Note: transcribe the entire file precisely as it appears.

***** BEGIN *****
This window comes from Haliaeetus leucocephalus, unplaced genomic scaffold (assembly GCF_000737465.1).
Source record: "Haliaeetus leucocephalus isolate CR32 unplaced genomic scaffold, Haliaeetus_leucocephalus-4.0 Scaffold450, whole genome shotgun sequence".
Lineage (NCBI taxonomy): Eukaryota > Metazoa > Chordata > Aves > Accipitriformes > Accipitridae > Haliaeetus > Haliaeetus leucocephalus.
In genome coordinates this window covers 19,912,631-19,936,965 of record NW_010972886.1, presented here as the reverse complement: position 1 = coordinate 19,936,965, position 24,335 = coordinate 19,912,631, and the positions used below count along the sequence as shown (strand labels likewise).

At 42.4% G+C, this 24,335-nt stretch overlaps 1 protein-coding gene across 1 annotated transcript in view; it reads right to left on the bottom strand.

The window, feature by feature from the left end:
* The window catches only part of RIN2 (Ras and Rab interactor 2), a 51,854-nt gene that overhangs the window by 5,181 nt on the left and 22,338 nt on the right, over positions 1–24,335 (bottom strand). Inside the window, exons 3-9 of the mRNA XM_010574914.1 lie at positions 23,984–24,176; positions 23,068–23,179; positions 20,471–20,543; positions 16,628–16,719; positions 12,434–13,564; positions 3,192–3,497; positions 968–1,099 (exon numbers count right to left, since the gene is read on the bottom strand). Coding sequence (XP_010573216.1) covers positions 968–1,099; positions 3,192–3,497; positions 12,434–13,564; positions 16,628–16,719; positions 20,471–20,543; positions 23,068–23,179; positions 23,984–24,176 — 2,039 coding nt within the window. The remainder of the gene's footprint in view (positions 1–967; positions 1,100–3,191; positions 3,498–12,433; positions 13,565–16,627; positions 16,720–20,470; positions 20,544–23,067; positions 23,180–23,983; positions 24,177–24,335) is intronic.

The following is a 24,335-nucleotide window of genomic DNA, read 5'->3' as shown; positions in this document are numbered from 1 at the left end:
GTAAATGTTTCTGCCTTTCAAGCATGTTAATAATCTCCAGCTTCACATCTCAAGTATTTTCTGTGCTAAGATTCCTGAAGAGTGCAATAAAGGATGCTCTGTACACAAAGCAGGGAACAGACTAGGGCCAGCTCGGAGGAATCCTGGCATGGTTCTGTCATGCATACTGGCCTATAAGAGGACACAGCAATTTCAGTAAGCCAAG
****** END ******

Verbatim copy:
This window comes from Haliaeetus leucocephalus, unplaced genomic scaffold (assembly GCF_000737465.1).
Source record: "Haliaeetus leucocephalus isolate CR32 unplaced genomic scaffold, Haliaeetus_leucocephalus-4.0 Scaffold450, whole genome shotgun sequence".
Lineage (NCBI taxonomy): Eukaryota > Metazoa > Chordata > Aves > Accipitriformes > Accipitridae > Haliaeetus > Haliaeetus leucocephalus.
In genome coordinates this window covers 19,912,631-19,936,965 of record NW_010972886.1, presented here as the reverse complement: position 1 = coordinate 19,936,965, position 24,335 = coordinate 19,912,631, and the positions used below count along the sequence as shown (strand labels likewise).

At 42.4% G+C, this 24,335-nt stretch overlaps 1 protein-coding gene across 1 annotated transcript in view; it reads right to left on the bottom strand.

The window, feature by feature from the left end:
* The window catches only part of RIN2 (Ras and Rab interactor 2), a 51,854-nt gene that overhangs the window by 5,181 nt on the left and 22,338 nt on the right, over positions 1–24,335 (bottom strand). Inside the window, exons 3-9 of the mRNA XM_010574914.1 lie at positions 23,984–24,176; positions 23,068–23,179; positions 20,471–20,543; positions 16,628–16,719; positions 12,434–13,564; positions 3,192–3,497; positions 968–1,099 (exon numbers count right to left, since the gene is read on the bottom strand). Coding sequence (XP_010573216.1) covers positions 968–1,099; positions 3,192–3,497; positions 12,434–13,564; positions 16,628–16,719; positions 20,471–20,543; positions 23,068–23,179; positions 23,984–24,176 — 2,039 coding nt within the window. The remainder of the gene's footprint in view (positions 1–967; positions 1,100–3,191; positions 3,498–12,433; positions 13,565–16,627; positions 16,720–20,470; positions 20,544–23,067; positions 23,180–23,983; positions 24,177–24,335) is intronic.

The following is a 24,335-nucleotide window of genomic DNA, read 5'->3' as shown; positions in this document are numbered from 1 at the left end:
GTAAATGTTTCTGCCTTTCAAGCATGTTAATAATCTCCAGCTTCACATCTCAAGTATTTTCTGTGCTAAGATTCCTGAAGAGTGCAATAAAGGATGCTCTGTACACAAAGCAGGGAACAGACTAGGGCCAGCTCGGAGGAATCCTGGCATGGTTCTGTCATGCATACTGGCCTATAAGAGGACACAGCAATTTCAGTAAGCCAAG